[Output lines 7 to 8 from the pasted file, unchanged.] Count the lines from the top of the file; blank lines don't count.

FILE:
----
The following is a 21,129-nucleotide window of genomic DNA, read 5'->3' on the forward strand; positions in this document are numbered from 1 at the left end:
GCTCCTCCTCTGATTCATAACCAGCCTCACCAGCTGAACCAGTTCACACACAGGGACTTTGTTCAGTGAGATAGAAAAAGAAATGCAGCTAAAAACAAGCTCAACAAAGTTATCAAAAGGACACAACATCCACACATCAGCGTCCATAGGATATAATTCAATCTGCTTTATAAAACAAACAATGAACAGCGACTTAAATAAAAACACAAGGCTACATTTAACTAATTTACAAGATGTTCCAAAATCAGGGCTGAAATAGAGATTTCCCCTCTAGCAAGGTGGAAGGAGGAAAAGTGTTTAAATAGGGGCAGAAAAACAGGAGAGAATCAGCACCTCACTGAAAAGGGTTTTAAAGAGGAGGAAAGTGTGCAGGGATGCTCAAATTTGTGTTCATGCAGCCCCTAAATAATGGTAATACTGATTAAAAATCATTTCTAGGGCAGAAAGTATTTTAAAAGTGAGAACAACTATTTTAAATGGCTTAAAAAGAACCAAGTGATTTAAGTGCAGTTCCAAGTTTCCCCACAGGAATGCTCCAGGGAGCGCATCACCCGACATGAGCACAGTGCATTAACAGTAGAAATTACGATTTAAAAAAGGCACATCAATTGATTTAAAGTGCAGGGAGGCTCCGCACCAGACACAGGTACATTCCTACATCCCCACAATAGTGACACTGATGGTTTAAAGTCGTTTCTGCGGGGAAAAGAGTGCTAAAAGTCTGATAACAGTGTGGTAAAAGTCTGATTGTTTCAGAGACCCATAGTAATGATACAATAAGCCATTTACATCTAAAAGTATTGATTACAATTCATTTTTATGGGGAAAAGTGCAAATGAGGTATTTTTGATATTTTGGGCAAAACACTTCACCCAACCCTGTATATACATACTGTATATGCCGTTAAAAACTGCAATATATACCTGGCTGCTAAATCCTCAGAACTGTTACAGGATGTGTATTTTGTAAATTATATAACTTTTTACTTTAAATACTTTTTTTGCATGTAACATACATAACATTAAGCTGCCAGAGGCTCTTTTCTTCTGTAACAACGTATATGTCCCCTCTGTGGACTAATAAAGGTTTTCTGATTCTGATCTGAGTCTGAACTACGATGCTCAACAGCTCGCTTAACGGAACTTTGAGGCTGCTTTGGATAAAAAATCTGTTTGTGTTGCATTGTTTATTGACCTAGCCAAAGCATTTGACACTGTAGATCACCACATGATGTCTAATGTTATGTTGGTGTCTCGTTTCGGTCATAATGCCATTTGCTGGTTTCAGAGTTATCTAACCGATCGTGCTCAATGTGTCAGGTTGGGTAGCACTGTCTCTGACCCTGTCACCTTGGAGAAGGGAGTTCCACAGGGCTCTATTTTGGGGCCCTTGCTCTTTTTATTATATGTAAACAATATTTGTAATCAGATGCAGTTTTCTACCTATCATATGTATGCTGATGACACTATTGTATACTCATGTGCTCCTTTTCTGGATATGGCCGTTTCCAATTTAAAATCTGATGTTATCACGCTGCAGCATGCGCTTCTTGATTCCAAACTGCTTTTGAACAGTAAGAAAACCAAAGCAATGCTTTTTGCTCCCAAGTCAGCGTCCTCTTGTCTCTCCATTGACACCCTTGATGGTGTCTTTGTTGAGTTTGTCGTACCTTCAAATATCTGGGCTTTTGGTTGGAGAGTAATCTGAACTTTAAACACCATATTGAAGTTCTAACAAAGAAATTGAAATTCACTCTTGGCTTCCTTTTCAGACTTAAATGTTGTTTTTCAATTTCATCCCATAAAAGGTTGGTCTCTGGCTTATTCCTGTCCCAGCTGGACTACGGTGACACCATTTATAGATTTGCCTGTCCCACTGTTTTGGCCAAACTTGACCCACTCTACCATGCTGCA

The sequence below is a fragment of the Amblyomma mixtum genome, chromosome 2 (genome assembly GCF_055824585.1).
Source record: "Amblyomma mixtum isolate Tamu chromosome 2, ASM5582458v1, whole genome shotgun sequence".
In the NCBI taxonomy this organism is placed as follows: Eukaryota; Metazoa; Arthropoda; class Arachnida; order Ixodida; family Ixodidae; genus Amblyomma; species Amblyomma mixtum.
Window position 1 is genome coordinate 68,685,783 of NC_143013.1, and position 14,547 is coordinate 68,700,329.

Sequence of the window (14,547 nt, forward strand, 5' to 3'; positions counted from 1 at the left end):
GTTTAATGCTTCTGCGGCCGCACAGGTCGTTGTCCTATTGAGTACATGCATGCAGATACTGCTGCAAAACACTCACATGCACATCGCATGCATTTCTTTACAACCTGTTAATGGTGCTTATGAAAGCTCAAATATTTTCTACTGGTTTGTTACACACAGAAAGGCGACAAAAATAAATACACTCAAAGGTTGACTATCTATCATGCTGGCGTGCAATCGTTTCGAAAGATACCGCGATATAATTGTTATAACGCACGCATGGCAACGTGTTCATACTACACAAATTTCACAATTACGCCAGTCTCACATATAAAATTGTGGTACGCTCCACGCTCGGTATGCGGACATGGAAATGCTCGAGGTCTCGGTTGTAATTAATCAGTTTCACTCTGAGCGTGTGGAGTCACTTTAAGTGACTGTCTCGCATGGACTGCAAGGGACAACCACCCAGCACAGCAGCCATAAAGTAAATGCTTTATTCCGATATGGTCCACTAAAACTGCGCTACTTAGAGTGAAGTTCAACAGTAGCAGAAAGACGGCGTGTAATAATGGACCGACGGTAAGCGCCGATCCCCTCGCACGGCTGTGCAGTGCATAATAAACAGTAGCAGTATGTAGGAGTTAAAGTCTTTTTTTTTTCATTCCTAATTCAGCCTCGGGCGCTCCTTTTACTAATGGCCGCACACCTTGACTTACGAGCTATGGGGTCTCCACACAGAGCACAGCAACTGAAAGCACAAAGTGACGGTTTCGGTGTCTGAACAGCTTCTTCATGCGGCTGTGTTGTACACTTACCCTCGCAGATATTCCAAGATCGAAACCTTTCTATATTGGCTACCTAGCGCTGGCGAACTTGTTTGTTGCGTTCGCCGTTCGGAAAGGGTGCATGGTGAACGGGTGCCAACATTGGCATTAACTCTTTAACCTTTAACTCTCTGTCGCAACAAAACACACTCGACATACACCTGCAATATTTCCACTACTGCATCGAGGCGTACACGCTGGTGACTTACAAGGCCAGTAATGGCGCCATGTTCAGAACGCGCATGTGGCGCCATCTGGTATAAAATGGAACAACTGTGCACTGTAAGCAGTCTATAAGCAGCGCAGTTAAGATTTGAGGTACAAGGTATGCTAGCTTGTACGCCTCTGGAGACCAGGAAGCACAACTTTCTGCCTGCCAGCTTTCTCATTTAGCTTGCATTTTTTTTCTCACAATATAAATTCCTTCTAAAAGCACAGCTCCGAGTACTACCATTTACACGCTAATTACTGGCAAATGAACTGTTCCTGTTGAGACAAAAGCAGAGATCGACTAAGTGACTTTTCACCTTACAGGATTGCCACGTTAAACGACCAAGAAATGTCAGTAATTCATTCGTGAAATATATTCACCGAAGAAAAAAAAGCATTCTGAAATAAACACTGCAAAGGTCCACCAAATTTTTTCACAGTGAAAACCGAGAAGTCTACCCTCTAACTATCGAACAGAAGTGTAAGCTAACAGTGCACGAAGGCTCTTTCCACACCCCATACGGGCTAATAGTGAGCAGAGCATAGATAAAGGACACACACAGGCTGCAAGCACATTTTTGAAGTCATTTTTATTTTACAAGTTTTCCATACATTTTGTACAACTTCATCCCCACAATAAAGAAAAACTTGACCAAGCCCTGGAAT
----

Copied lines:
Sequence of the window (14,547 nt, forward strand, 5' to 3'; positions counted from 1 at the left end):
GTTTAATGCTTCTGCGGCCGCACAGGTCGTTGTCCTATTGAGTACATGCATGCAGATACTGCTGCAAAACACTCACATGCACATCGCATGCATTTCTTTACAACCTGTTAATGGTGCTTATGAAAGCTCAAATATTTTCTACTGGTTTGTTACACACAGAAAGGCGACAAAAATAAATACACTCAAAGGTTGACTATCTATCATGCTGGCGTGCAATCGTTTCGAAAGATACCGCGATATAATTGTTATAACGCACGCATGGCAACGTGTTCATACTACACAAATTTCACAATTACGCCAGTCTCACATATAAAATTGTGGTACGCTCCACGCTCGGTATGCGGACATGGAAATGCTCGAGGTCTCGGTTGTAATTAATCAGTTTCACTCTGAGCGTGTGGAGTCACTTTAAGTGACTGTCTCGCATGGACTGCAAGGGACAACCACCCAGCACAGCAGCCATAAAGTAAATGCTTTATTCCGATATGGTCCACTAAAACTGCGCTACTTAGAGTGAAGTTCAACAGTAGCAGAAAGACGGCGTGTAATAATGGACCGACGGTAAGCGCCGATCCCCTCGCACGGCTGTGCAGTGCATAATAAACAGTAGCAGTATGTAGGAGTTAAAGTCTTTTTTTTTTCATTCCTAATTCAGCCTCGGGCGCTCCTTTTACTAATGGCCGCACACCTTGACTTACGAGCTATGGGGTCTCCACACAGAGCACAGCAACTGAAAGCACAAAGTGACGGTTTCGGTGTCTGAACAGCTTCTTCATGCGGCTGTGTTGTACACTTACCCTCGCAGATATTCCAAGATCGAAACCTTTCTATATTGGCTACCTAGCGCTGGCGAACTTGTTTGTTGCGTTCGCCGTTCGGAAAGGGTGCATGGTGAACGGGTGCCAACATTGGCATTAACTCTTTAACCTTTAACTCTCTGTCGCAACAAAACACACTCGACATACACCTGCAATATTTCCACTACTGCATCGAGGCGTACACGCTGGTGACTTACAAGGCCAGTAATGGCGCCATGTTCAGAACGCGCATGTGGCGCCATCTGGTATAAAATGGAACAACTGTGCACTGTAAGCAGTCTATAAGCAGCGCAGTTAAGATTTGAGGTACAAGGTATGCTAGCTTGTACGCCTCTGGAGACCAGGAAGCACAACTTTCTGCCTGCCAGCTTTCTCATTTAGCTTGCATTTTTTTTCTCACAATATAAATTCCTTCTAAAAGCACAGCTCCGAGTACTACCATTTACACGCTAATTACTGGCAAATGAACTGTTCCTGTTGAGACAAAAGCAGAGATCGACTAAGTGACTTTTCACCTTACAGGATTGCCACGTTAAACGACCAAGAAATGTCAGTAATTCATTCGTGAAATATATTCACCGAAGAAAAAAAAGCATTCTGAAATAAACACTGCAAAGGTCCACCAAATTTTTTCACAGTGAAAACCGAGAAGTCTACCCTCTAACTATCGAACAGAAGTGTAAGCTAACAGTGCACGAAGGCTCTTTCCACACCCCATACGGGCTAATAGTGAGCAGAGCATAGATAAAGGACACACACAGGCTGCAAGCACATTTTTGAAGTCATTTTTATTTTACAAGTTTTCCATACATTTTGTACAACTTCATCCCCACAATAAAGAAAAACTTGACCAAGCCCTGGAAT